Arguably the main attraction of the British Bird of Prey Centre is the daily flying displays. They take place every day at 11:30am, 1:30pm & 3:00pm, with each display showcasing a variety of birds from the centre. If you wish to take your experience to the next level, you can fly owls and red kites directly to your glove! (Additional charges apply)
The National Botanic Garden of Wales also plays host to semi-natural woodland including boggy alder carr woodland and drier oak, hazel and ash forestry. The woodland provides the ideal environment for birdlife, lichens, fungi and dormouse, offering a safe haven for one of the most at-risk mammals in the UK.
The garden is home to various places to eat and drink. Caffi Botanica is located in the Stable Block part of the garden and is the ideal place to refuel with a hot meal or sandwich. The café serves dishes made from various locally sourced organic ingredients. These include ingredients that have been grown in the garden. At the time of writing, the Mediterranean Garden is closed, though this could change in future.
The National Botanic Garden of Wales can be found via satnav by using the postcode SA32 8HN. If you travel by public transport, you may be able to receive a 50% discount on your ticket price. The garden is located 10 minutes from the M4 and is two minutes from the A48. It should take you around half an hour to reach the Garden from Swansea and 55 minutes from Cardiff. Those travelling from Bristol can expect the reach the Garden within 90 minutes, with Midlands visitors needing to allow 3 hours for travel.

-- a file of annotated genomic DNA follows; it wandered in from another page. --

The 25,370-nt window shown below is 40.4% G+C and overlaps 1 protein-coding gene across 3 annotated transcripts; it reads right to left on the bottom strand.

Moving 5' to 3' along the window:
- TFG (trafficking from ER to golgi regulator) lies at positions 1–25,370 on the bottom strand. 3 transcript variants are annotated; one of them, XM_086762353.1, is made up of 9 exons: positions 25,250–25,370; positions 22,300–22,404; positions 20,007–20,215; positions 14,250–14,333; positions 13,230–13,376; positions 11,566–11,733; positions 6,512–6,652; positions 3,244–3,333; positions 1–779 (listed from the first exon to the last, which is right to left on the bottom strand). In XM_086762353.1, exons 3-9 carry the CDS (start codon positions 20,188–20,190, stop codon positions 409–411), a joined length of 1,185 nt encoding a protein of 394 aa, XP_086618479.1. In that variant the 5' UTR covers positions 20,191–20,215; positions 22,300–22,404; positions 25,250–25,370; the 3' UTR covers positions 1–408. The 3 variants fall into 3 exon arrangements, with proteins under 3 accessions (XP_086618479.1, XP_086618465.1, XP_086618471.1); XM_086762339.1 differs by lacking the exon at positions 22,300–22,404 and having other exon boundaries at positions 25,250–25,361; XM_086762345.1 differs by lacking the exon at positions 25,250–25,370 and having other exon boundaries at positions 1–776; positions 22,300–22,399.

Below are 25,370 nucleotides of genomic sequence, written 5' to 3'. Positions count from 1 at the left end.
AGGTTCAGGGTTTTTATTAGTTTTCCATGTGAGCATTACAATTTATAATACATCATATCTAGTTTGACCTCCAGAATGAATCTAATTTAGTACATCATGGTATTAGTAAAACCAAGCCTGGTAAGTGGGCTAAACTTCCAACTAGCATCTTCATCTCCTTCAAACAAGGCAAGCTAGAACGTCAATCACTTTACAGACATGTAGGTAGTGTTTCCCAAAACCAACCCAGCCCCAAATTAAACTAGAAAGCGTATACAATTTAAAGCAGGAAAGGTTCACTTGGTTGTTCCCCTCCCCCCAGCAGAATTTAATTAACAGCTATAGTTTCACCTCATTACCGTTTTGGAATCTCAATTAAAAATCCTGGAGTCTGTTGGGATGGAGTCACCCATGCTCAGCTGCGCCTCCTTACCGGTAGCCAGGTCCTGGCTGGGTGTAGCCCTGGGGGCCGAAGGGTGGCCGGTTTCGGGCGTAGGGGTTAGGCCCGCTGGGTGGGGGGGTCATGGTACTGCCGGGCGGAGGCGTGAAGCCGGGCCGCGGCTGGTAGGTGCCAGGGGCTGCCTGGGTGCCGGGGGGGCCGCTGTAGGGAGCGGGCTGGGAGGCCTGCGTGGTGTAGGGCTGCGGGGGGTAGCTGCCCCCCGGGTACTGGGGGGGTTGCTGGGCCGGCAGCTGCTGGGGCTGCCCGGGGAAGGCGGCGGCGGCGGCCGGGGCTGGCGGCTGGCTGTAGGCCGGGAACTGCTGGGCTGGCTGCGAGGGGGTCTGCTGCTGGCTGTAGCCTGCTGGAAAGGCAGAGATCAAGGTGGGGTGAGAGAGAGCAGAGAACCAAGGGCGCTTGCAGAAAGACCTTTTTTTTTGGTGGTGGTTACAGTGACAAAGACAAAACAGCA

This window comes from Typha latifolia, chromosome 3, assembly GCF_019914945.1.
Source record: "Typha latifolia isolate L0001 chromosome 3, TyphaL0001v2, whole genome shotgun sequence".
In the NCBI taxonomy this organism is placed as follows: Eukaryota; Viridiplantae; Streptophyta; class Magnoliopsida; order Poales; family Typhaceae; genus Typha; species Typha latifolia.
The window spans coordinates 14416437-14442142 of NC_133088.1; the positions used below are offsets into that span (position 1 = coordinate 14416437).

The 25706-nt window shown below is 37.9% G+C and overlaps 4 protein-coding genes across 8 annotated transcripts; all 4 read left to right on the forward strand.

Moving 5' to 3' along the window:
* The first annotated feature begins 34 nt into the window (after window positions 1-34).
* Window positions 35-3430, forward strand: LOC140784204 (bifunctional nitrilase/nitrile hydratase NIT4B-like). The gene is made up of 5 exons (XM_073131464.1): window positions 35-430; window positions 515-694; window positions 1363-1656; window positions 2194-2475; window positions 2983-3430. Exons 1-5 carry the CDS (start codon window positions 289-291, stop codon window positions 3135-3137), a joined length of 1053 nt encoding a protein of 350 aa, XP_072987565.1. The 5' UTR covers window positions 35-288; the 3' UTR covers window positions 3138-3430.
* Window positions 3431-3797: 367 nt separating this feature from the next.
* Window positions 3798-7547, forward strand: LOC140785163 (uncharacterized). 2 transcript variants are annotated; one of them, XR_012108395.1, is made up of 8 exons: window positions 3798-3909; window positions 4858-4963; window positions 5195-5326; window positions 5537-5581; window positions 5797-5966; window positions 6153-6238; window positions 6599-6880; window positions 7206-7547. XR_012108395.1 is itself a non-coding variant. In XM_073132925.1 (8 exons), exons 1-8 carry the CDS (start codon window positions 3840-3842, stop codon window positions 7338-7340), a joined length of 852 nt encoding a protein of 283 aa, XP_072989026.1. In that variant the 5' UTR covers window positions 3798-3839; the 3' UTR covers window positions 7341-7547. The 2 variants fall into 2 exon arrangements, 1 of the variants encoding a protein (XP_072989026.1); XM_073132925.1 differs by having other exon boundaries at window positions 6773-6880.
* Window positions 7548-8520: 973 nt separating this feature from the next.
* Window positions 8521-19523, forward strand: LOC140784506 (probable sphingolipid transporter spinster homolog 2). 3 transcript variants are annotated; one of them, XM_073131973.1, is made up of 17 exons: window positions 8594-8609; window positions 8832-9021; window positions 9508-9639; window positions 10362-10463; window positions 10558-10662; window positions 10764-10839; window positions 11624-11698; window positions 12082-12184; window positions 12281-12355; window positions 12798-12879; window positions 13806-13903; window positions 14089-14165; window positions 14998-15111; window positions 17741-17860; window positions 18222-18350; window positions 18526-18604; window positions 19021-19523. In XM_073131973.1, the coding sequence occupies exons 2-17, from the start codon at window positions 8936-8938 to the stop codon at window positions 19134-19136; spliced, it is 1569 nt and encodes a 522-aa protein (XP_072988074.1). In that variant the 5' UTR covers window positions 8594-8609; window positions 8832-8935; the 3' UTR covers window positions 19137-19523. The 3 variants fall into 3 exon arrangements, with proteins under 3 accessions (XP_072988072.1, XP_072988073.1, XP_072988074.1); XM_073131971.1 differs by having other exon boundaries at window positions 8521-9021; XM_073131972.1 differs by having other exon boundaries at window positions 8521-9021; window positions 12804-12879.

If you’re travelling from the hotel, it should take around 55 minutes to reach the National Botanic Garden of Wales. You can either take the A40 for the shortest journey or A465 for another scenic route. Alternatively, you can use the A40 and A4067 to get to the Garden from the hotel.
Prior preparation can help you make the most of your trip to the National Botanic Garden of Wales. There are so many great things to see at the Garden, so it’s a good idea to head to the website and see which activities you want to prioritise. Some people are more interested in the plant life than the wildlife, whilst others opt for the perfect balance between the two. The team at the National Botanic Garden of Wales have created several trails and apps that will help you make the most of your experience. If you do have any specific questions or special requirements, we recommend that you contact the team beforehand.